The cost of sleep deprivation reaches far across the nation

So what are our 24/7 lifestyles costing the nation? According to Deloitte Access Economics, a total of $66.3 billion annually.
The majority of this is incurred in non-financial, wellbeing costs which total $40.1 billion alone.

So what are our 24/7 lifestyles costing the nation? According to Deloitte Access Economics, a total of $66.3 billion annually.
The majority of this is incurred in non-financial, wellbeing costs which total $40.1 billion alone.

The financial costs as a whole total $26.2 billion and include a deadweight loss of $2.3 billion when combining the inefficiencies of forgone taxation revenue and increased welfare payments caused by sleep deprivation. Most significantly, these costs are dominated by $17.9 billion worth of productivity losses or $2418 per person. The already hefty cost to health care systems of $1.8 billion is worryingly dwarfed several times over by productivity losses.

Source: Sleep Health Foundation. (2017). Asleep on the Job: Costs of inadequate sleep in Australia. Australia: Deloitte Access Economics.

Indeed, the health impacts of inadequate sleep constrain labour supply with Australia’s productive potential hindered by sleep deprivation. Estimates suggest that individuals suffering excessive daytime sleepiness are 3.4 percent less productive daily than colleagues who have adequate sleep. Furthermore, a sleep deprived workforce is more error prone, with impaired decision making caused by reduced cognitive functioning.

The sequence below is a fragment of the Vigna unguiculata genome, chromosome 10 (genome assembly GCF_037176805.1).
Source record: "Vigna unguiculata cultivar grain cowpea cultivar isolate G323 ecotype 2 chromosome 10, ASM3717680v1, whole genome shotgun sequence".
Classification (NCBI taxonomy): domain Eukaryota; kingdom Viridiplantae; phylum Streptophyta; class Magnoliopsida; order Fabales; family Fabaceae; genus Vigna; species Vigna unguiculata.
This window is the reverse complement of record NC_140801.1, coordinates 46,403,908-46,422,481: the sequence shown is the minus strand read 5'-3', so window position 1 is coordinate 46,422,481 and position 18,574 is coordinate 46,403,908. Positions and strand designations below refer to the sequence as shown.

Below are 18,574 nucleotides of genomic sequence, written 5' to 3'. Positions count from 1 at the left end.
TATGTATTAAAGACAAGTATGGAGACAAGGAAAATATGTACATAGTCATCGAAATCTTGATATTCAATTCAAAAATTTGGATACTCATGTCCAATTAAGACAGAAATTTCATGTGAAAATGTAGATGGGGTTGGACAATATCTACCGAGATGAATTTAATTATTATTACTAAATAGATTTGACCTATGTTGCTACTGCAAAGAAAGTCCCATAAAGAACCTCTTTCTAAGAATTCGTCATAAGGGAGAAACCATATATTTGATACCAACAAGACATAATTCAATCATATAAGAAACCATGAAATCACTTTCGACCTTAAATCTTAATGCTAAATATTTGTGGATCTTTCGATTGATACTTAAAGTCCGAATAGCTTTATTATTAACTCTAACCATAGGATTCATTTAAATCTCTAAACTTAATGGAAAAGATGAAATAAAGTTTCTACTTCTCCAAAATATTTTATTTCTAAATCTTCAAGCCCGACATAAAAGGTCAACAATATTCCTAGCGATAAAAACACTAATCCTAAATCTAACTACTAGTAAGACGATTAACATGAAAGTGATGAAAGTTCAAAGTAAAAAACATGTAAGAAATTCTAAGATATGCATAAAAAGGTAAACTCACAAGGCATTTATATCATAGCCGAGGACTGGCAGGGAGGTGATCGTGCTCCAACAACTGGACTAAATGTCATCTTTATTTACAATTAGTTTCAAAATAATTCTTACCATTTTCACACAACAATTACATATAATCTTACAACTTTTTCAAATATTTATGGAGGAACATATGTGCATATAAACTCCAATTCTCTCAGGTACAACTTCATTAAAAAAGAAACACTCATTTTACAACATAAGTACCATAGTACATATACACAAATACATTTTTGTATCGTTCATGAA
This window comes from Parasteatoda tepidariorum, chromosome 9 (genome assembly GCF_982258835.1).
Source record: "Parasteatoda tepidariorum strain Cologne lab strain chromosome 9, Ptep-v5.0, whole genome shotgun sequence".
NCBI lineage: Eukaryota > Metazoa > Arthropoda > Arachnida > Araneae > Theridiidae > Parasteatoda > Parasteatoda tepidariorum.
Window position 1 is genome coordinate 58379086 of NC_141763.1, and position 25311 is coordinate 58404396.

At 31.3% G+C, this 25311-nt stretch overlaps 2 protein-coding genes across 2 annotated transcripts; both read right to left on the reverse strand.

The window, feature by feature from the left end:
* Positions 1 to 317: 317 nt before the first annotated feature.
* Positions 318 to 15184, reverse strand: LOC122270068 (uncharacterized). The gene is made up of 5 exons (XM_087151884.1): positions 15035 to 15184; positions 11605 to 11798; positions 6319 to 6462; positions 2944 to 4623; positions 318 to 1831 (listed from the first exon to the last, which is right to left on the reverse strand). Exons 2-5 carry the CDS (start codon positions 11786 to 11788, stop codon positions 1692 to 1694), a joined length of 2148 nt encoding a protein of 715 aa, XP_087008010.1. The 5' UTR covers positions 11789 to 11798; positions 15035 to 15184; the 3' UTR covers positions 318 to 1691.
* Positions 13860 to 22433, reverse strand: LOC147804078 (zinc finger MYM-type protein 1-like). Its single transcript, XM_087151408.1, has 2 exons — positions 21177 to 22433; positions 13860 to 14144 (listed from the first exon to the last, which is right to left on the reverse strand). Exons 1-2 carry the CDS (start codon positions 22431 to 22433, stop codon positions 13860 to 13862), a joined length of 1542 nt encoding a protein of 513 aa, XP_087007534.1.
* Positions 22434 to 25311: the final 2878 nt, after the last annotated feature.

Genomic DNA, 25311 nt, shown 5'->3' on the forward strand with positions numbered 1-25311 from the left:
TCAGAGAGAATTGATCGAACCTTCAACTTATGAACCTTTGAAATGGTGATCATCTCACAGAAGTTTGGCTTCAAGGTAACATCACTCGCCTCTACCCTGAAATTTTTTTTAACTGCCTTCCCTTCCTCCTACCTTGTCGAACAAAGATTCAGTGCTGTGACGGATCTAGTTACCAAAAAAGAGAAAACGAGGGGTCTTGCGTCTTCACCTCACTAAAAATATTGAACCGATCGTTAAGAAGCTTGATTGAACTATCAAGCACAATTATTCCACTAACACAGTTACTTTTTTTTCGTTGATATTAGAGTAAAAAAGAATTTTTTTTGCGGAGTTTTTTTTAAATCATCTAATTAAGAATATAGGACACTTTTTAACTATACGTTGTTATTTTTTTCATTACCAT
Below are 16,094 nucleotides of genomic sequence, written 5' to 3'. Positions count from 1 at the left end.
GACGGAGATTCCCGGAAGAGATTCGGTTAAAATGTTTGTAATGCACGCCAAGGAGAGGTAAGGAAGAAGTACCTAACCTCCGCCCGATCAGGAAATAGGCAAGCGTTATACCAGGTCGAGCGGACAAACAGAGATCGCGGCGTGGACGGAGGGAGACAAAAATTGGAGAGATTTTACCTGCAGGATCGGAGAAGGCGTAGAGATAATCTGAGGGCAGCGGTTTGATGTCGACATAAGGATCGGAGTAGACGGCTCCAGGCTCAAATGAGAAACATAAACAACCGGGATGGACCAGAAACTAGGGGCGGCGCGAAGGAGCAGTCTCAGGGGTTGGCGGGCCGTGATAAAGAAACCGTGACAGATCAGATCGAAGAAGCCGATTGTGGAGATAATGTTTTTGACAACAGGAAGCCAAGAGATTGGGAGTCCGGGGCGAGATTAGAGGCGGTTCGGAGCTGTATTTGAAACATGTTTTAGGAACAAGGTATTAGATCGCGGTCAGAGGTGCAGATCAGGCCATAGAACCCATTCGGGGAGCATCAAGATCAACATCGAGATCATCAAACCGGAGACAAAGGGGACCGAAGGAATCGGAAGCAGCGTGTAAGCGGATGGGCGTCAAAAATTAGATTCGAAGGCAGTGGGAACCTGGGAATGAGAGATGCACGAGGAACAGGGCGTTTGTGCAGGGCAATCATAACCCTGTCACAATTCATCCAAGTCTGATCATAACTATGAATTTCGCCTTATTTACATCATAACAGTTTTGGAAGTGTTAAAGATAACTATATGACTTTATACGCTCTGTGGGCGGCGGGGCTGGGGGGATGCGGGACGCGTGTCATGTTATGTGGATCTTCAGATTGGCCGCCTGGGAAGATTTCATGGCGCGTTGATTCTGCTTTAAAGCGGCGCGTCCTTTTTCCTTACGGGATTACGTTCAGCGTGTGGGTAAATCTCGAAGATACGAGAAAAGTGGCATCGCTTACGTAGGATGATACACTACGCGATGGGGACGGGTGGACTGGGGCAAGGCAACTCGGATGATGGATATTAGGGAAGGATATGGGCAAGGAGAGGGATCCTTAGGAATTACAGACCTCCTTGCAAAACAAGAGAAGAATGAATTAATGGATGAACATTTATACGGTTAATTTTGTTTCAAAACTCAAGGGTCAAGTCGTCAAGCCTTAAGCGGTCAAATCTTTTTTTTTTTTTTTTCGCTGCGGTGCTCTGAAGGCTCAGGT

What all this means is that Australia must prioritise sleep within the national health agenda to ensure full productive potential is reached by the workforce.

A microeconomic analysis of sleep deprivation

Widespread sleep deprivation in every corner of our society implies that national, top-down action is required to enable individuals to switch off and get a good night’s rest. Curbing excessive working hours and shift work are some of the recommendations that have been floated for industry and government. But what does the research on sleep mean for individuals? Basic microeconomics emphasises the need to maximise utility for the lowest possible cost within a budget constraint. Yet when this economic reasoning is applied abstractly to sleep, most people tend to make one terrible mistake. there are stark inefficiencies between time spent sleeping and desired daytime alertness.